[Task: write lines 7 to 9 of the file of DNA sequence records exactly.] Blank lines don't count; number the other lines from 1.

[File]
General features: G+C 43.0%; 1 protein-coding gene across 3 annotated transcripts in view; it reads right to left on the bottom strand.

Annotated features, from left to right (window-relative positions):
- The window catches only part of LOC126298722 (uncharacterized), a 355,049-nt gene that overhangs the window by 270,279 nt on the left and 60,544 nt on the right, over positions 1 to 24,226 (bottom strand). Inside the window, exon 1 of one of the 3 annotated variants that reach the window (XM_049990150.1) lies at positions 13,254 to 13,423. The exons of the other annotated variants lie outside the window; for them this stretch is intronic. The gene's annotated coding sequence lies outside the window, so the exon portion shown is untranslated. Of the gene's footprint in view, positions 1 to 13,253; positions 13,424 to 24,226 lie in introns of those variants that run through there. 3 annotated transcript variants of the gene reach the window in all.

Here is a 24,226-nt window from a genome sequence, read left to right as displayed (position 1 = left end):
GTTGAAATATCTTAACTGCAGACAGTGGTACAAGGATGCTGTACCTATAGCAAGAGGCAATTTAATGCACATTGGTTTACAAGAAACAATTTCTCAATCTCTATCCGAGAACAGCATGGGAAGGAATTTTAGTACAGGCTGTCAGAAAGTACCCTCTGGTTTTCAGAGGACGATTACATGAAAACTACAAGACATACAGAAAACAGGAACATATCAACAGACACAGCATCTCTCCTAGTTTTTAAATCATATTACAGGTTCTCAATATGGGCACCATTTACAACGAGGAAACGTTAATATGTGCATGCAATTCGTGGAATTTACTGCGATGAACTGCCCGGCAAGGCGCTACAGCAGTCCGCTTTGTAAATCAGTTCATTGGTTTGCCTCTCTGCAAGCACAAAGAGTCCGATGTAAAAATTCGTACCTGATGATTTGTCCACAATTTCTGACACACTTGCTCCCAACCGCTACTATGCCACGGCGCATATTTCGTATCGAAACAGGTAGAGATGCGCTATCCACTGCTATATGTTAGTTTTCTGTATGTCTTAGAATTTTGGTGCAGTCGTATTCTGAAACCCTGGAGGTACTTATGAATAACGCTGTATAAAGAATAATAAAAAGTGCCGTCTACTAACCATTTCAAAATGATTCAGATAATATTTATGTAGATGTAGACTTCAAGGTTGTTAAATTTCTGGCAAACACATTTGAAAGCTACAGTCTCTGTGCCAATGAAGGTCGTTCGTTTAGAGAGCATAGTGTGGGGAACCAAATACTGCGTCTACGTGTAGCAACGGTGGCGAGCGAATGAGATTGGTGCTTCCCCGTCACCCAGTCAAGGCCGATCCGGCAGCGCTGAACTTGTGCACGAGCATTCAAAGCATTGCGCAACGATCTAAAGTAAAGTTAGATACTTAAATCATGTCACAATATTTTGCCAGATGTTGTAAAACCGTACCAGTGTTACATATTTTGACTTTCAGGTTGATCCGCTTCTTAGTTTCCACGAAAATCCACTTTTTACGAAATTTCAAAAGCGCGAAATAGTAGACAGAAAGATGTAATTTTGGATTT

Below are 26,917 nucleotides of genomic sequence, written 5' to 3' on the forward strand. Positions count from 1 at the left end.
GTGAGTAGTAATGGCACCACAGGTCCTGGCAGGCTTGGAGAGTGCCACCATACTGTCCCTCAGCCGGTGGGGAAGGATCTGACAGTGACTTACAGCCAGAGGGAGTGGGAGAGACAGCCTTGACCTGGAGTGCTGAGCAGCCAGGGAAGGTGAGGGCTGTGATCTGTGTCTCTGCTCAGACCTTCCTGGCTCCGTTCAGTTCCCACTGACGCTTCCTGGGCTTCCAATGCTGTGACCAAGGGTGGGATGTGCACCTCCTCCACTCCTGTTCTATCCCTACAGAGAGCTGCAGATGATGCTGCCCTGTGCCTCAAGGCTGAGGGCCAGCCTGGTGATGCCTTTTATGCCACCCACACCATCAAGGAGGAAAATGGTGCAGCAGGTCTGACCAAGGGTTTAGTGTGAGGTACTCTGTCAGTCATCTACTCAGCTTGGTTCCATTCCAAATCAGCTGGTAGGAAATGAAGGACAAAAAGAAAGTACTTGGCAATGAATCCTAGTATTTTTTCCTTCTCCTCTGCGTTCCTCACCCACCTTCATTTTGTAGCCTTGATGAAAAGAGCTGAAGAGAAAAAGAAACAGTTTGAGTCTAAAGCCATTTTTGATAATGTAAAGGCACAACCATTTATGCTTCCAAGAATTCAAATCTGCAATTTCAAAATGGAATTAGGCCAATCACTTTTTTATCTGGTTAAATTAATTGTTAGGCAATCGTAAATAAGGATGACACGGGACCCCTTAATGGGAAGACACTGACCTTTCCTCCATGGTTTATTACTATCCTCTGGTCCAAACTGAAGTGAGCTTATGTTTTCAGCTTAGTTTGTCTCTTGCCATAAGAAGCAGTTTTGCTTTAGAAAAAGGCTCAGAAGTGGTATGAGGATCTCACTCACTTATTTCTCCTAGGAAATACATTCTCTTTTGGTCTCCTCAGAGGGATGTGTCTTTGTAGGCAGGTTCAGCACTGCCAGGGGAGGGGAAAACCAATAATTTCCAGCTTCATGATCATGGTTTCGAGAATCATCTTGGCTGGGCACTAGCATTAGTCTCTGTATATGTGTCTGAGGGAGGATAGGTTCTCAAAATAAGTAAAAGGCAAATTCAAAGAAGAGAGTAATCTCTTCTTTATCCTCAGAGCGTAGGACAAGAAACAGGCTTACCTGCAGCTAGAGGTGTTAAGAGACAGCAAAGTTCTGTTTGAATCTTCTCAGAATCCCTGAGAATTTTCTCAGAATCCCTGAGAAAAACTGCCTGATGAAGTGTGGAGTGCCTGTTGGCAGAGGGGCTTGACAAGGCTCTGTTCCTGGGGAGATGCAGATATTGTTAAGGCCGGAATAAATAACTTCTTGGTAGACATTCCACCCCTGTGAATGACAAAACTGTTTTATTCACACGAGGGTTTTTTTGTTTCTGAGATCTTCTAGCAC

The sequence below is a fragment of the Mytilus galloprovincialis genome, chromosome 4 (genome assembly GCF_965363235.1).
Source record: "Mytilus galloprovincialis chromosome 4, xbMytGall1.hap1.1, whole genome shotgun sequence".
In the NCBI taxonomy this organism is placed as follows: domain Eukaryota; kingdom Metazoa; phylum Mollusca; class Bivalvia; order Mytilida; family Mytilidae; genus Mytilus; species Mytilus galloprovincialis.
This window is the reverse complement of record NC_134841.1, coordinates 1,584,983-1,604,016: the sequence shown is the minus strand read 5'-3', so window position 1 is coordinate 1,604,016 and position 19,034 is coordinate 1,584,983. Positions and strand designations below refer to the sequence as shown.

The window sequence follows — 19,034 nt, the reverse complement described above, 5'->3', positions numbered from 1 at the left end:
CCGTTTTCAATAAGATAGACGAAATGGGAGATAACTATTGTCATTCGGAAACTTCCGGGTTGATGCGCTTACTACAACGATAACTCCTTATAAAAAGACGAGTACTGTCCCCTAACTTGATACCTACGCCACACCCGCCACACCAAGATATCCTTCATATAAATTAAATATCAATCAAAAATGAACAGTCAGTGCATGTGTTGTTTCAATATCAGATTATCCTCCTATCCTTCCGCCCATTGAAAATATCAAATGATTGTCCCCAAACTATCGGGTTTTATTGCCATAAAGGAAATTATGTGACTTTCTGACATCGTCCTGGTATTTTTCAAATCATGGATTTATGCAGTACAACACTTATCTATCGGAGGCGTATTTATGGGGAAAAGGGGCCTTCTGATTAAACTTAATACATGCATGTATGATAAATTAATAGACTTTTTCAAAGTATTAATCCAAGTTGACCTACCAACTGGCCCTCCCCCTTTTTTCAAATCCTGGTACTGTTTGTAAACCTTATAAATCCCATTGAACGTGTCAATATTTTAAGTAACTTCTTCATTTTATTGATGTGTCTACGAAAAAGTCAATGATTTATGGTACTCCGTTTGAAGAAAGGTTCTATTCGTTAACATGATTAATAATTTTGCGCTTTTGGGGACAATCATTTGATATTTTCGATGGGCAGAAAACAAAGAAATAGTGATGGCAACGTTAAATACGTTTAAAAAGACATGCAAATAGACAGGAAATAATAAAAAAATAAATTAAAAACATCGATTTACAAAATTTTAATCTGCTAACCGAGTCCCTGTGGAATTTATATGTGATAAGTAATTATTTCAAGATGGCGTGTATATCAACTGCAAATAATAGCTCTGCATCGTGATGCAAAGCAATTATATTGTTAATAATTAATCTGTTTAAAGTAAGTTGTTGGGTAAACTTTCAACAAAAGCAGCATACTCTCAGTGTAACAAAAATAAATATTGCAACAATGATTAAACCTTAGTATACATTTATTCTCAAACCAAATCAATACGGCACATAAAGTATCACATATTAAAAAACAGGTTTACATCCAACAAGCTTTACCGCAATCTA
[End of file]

GTGAGTAGTAATGGCACCACAGGTCCTGGCAGGCTTGGAGAGTGCCACCATACTGTCCCTCAGCCGGTGGGGAAGGATCTGACAGTGACTTACAGCCAGAGGGAGTGGGAGAGACAGCCTTGACCTGGAGTGCTGAGCAGCCAGGGAAGGTGAGGGCTGTGATCTGTGTCTCTGCTCAGACCTTCCTGGCTCCGTTCAGTTCCCACTGACGCTTCCTGGGCTTCCAATGCTGTGACCAAGGGTGGGATGTGCACCTCCTCCACTCCTGTTCTATCCCTACAGAGAGCTGCAGATGATGCTGCCCTGTGCCTCAAGGCTGAGGGCCAGCCTGGTGATGCCTTTTATGCCACCCACACCATCAAGGAGGAAAATGGTGCAGCAGGTCTGACCAAGGGTTTAGTGTGAGGTACTCTGTCAGTCATCTACTCAGCTTGGTTCCATTCCAAATCAGCTGGTAGGAAATGAAGGACAAAAAGAAAGTACTTGGCAATGAATCCTAGTATTTTTTCCTTCTCCTCTGCGTTCCTCACCCACCTTCATTTTGTAGCCTTGATGAAAAGAGCTGAAGAGAAAAAGAAACAGTTTGAGTCTAAAGCCATTTTTGATAATGTAAAGGCACAACCATTTATGCTTCCAAGAATTCAAATCTGCAATTTCAAAATGGAATTAGGCCAATCACTTTTTTATCTGGTTAAATTAATTGTTAGGCAATCGTAAATAAGGATGACACGGGACCCCTTAATGGGAAGACACTGACCTTTCCTCCATGGTTTATTACTATCCTCTGGTCCAAACTGAAGTGAGCTTATGTTTTCAGCTTAGTTTGTCTCTTGCCATAAGAAGCAGTTTTGCTTTAGAAAAAGGCTCAGAAGTGGTATGAGGATCTCACTCACTTATTTCTCCTAGGAAATACATTCTCTTTTGGTCTCCTCAGAGGGATGTGTCTTTGTAGGCAGGTTCAGCACTGCCAGGGGAGGGGAAAACCAATAATTTCCAGCTTCATGATCATGGTTTCGAGAATCATCTTGGCTGGGCACTAGCATTAGTCTCTGTATATGTGTCTGAGGGAGGATAGGTTCTCAAAATAAGTAAAAGGCAAATTCAAAGAAGAGAGTAATCTCTTCTTTATCCTCAGAGCGTAGGACAAGAAACAGGCTTACCTGCAGCTAGAGGTGTTAAGAGACAGCAAAGTTCTGTTTGAATCTTCTCAGAATCCCTGAGAATTTTCTCAGAATCCCTGAGAAAAACTGCCTGATGAAGTGTGGAGTGCCTGTTGGCAGAGGGGCTTGACAAGGCTCTGTTCCTGGGGAGATGCAGATATTGTTAAGGCCGGAATAAATAACTTCTTGGTAGACATTCCACCCCTGTGAATGACAAAACTGTTTTATTCACACGAGGGTTTTTTTGTTTCTGAGATCTTCTAGCAC

The sequence below is a fragment of the Mytilus galloprovincialis genome, chromosome 4 (genome assembly GCF_965363235.1).
Source record: "Mytilus galloprovincialis chromosome 4, xbMytGall1.hap1.1, whole genome shotgun sequence".